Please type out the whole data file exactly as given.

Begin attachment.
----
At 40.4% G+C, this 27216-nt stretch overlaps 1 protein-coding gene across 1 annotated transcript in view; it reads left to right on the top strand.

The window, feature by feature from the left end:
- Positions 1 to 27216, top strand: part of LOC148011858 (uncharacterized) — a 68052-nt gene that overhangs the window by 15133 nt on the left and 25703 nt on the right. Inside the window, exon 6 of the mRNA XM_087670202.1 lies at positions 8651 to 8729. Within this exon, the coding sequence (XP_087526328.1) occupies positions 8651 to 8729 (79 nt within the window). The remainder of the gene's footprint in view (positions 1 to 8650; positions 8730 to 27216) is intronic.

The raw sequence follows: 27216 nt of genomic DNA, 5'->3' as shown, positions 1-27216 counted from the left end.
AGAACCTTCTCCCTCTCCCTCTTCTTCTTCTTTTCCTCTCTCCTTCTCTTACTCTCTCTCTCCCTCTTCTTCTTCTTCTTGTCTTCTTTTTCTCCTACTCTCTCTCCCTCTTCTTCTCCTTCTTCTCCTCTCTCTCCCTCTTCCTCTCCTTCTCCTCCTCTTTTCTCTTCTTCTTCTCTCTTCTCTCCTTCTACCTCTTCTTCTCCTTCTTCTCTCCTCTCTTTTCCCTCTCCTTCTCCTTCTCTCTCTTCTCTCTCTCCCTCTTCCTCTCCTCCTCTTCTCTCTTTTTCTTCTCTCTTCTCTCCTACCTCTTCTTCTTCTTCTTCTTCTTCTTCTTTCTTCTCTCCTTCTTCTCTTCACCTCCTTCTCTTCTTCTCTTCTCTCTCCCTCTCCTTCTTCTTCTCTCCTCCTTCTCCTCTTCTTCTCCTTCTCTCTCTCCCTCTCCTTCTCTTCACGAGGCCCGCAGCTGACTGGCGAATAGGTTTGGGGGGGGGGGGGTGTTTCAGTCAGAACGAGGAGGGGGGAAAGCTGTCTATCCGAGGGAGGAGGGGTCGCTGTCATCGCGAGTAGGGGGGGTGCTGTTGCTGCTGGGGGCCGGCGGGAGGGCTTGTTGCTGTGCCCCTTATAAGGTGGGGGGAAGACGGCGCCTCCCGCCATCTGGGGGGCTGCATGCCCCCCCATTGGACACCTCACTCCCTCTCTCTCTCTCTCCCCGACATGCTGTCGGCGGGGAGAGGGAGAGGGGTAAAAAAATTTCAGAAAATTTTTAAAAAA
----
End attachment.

At 40.4% G+C, this 27216-nt stretch overlaps 1 protein-coding gene across 1 annotated transcript in view; it reads left to right on the top strand.

The window, feature by feature from the left end:
- Positions 1 to 27216, top strand: part of LOC148011858 (uncharacterized) — a 68052-nt gene that overhangs the window by 15133 nt on the left and 25703 nt on the right. Inside the window, exon 6 of the mRNA XM_087670202.1 lies at positions 8651 to 8729. Within this exon, the coding sequence (XP_087526328.1) occupies positions 8651 to 8729 (79 nt within the window). The remainder of the gene's footprint in view (positions 1 to 8650; positions 8730 to 27216) is intronic.

The raw sequence follows: 27216 nt of genomic DNA, 5'->3' as shown, positions 1-27216 counted from the left end.
AGAACCTTCTCCCTCTCCCTCTTCTTCTTCTTTTCCTCTCTCCTTCTCTTACTCTCTCTCTCCCTCTTCTTCTTCTTCTTGTCTTCTTTTTCTCCTACTCTCTCTCCCTCTTCTTCTCCTTCTTCTCCTCTCTCTCCCTCTTCCTCTCCTTCTCCTCCTCTTTTCTCTTCTTCTTCTCTCTTCTCTCCTTCTACCTCTTCTTCTCCTTCTTCTCTCCTCTCTTTTCCCTCTCCTTCTCCTTCTCTCTCTTCTCTCTCTCCCTCTTCCTCTCCTCCTCTTCTCTCTTTTTCTTCTCTCTTCTCTCCTACCTCTTCTTCTTCTTCTTCTTCTTCTTCTTTCTTCTCTCCTTCTTCTCTTCACCTCCTTCTCTTCTTCTCTTCTCTCTCCCTCTCCTTCTTCTTCTCTCCTCCTTCTCCTCTTCTTCTCCTTCTCTCTCTCCCTCTCCTTCTCTTCACGAGGCCCGCAGCTGACTGGCGAATAGGTTTGGGGGGGGGGGGGTGTTTCAGTCAGAACGAGGAGGGGGGAAAGCTGTCTATCCGAGGGAGGAGGGGTCGCTGTCATCGCGAGTAGGGGGGGTGCTGTTGCTGCTGGGGGCCGGCGGGAGGGCTTGTTGCTGTGCCCCTTATAAGGTGGGGGGAAGACGGCGCCTCCCGCCATCTGGGGGGCTGCATGCCCCCCCATTGGACACCTCACTCCCTCTCTCTCTCTCTCCCCGACATGCTGTCGGCGGGGAGAGGGAGAGGGGTAAAAAAATTTCAGAAAATTTTTAAAAAA